beware vs mind what difference

what is difference between beware and mind

English

Etymology

From Middle English bewar, be war, be ware, forms of Middle English ben ware (to be on one’s guard, be vigilant, literally be ware), equivalent to be +‎ ware or be +‎ aware. Compare Old English bewarian.

Pronunciation

  • IPA(key): /ˌbiˈwɛəɹ/, IPA(key): /ˌbɪˈwɛəɹ/ IPA(key): /ˌbəˈwɛəɹ/
    Rhymes: -ɛə(r)

Verb

beware

  1. (defective, transitive, intransitive) To use caution, pay attention to (used both with and without of).
    • Beware the Ides of March.

Usage notes

The verb was traditionally used without of (e.g. “beware the ides of March”, from Julius Caesar Act 1, scene 2, 15–19, by Shakespeare), but it is often used with the preposition today.

The verb beware has become a defective verb and now lacks forms such as the third-person singular simple present bewares and the simple past bewared. It can only be used imperatively (Beware of the dog!), subjunctively (It’s important that he beware of the dog), or as an infinitive (You must beware of the dog or They told me to beware of the dog).

The inflected forms bewares, bewared, and bewaring are called obsolete in Fowler’s Dictionary of Modern English Usage, along with the simple indicative “I beware”. The forms bewares and bewared are very rarely found in modern texts, though bewaring is slightly less rare. These inflections are more likely to be found in very old texts.

The meanings of the obsolete inflected forms can be easily understood by replacing “beware” with the more modern equivalent consisting of a conjugated form of “be” and the word “wary”. For example “bewares” means the same as “is wary”, “bewared” the same as “was wary”, etc.

Translations


Dutch

Pronunciation

Verb

beware

  1. (archaic) singular present subjunctive of bewaren


English

Etymology

From Middle English minde, münde, ȝemünde, from Old English mynd, ġemynd (memory, remembrance; memorial, record; act of commemoration; thought, purpose; consciousness, mind, intellect), from Proto-Germanic *mundiz, *gamundiz (memory, remembrance), from Proto-Indo-European *méntis (thought), from Proto-Indo-European *men- (to think). Cognate with Old High German gimunt (mind, memory), Danish minde (memory), Icelandic minni (memory, recall, recollection), Gothic ???????????????????? (munds, memory, mind), Latin mēns (mind, reason), Sanskrit मनस् (mánas), Ancient Greek μένος (ménos), Albanian mënd (mind, reason). Related to Old English myntan (to mean, intend, purpose, determine, resolve). More at mint.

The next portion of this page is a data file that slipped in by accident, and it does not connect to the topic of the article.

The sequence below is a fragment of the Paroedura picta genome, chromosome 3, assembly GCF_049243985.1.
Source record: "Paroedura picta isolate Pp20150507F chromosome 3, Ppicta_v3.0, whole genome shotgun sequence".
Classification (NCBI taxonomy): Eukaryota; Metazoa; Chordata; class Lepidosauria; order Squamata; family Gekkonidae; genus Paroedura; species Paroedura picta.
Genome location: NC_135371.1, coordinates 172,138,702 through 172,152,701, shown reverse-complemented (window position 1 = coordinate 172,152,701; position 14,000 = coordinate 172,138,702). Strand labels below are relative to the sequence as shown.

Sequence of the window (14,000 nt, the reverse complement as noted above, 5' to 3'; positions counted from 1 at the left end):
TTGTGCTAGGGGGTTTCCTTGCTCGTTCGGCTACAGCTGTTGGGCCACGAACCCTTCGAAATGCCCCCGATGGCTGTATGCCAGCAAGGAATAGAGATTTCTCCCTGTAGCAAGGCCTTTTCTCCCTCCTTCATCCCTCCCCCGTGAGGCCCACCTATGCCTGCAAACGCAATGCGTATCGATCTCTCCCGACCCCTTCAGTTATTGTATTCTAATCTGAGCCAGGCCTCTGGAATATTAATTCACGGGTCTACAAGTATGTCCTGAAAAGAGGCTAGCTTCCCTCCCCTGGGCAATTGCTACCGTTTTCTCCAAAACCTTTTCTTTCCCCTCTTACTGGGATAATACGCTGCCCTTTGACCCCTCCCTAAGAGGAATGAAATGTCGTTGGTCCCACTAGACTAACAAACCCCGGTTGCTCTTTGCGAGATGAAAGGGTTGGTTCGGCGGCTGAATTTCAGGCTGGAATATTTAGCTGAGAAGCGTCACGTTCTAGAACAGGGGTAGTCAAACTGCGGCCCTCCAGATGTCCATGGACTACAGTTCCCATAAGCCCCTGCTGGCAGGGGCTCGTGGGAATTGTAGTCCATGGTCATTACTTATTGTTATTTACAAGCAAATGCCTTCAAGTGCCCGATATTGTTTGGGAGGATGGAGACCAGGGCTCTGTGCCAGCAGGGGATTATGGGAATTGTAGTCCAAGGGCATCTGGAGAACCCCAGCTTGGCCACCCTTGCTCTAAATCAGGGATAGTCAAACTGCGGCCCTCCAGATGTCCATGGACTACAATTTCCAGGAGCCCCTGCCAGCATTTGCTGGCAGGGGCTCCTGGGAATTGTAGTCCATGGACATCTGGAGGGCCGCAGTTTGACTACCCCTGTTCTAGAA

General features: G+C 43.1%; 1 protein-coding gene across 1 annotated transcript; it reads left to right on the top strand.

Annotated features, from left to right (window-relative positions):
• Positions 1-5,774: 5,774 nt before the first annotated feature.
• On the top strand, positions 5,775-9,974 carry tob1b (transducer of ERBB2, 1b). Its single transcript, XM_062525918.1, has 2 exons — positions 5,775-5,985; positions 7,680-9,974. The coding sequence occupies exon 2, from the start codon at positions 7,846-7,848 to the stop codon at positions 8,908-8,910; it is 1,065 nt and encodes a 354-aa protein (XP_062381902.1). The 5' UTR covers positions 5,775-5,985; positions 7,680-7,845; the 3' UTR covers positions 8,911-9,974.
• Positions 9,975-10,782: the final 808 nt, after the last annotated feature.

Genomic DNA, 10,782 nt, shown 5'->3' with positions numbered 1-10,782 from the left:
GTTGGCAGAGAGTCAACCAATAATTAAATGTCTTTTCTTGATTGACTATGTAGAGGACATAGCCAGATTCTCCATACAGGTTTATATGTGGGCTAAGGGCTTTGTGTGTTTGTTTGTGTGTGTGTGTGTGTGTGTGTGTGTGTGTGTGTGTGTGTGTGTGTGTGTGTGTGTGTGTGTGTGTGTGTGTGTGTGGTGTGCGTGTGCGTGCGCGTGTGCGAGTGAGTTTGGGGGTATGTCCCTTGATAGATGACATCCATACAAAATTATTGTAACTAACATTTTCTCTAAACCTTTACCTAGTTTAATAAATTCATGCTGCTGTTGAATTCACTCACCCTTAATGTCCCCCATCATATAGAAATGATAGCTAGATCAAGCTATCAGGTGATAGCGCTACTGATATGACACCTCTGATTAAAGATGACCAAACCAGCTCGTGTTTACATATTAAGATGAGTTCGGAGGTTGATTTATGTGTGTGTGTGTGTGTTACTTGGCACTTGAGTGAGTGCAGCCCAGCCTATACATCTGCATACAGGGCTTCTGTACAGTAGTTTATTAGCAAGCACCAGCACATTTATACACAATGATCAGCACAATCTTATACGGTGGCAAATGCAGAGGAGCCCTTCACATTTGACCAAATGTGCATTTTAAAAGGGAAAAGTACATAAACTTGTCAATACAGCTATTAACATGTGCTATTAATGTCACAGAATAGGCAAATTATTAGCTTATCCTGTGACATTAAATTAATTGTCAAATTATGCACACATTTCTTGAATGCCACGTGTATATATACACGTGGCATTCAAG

Pronunciation

  • enPR: mīnd, IPA(key): /maɪnd/
  • Rhymes: -aɪnd
  • Homophone: mined

Noun

mind (countable and uncountable, plural minds)

  1. The ability of rational thought.
    • #*
  2. The ability to be aware of things.
  3. The ability to remember things.
  4. The ability to focus the thoughts.
  5. Somebody that embodies certain mental qualities.
  6. Judgment, opinion, or view.
  7. Desire, inclination, or intention.
  8. A healthy mental state.
  9. (philosophy) The non-material substance or set of processes in which consciousness, perception, affectivity, judgement, thinking, and will are based.
    • 1699, William Temple, Heads designed for an essay on conversations
      Study gives strength to the mind; conversation, grace: the first apt to give stiffness, the other suppleness: one gives substance and form to the statue, the other polishes it.
    • 1854, Samuel Knaggs, Unsoundness of Mind Considered in Relation to the Question of Responsibility for Criminal Acts, p.19:
      The mind is that part of our being which thinks and wills, remembers and reasons; we know nothing of it except from these functions.
    • 1883, Howard Pyle, The Merry Adventures of Robin Hood Chapter V
      Thus they dwelled for nearly a year, and in that time Robin Hood often turned over in his mind many means of making an even score with the Sheriff.
  10. Continual prayer on a dead person’s behalf for a period after their death.
    a month’s [or monthly] mind; a year’s mind
  11. (uncountable) Attention, consideration or thought.
    • They are the “tars” who give mind to the spreading sail, and their bold courage is the pabulum which will preserve our sea-girt isle in its vernal green to furthest posterity.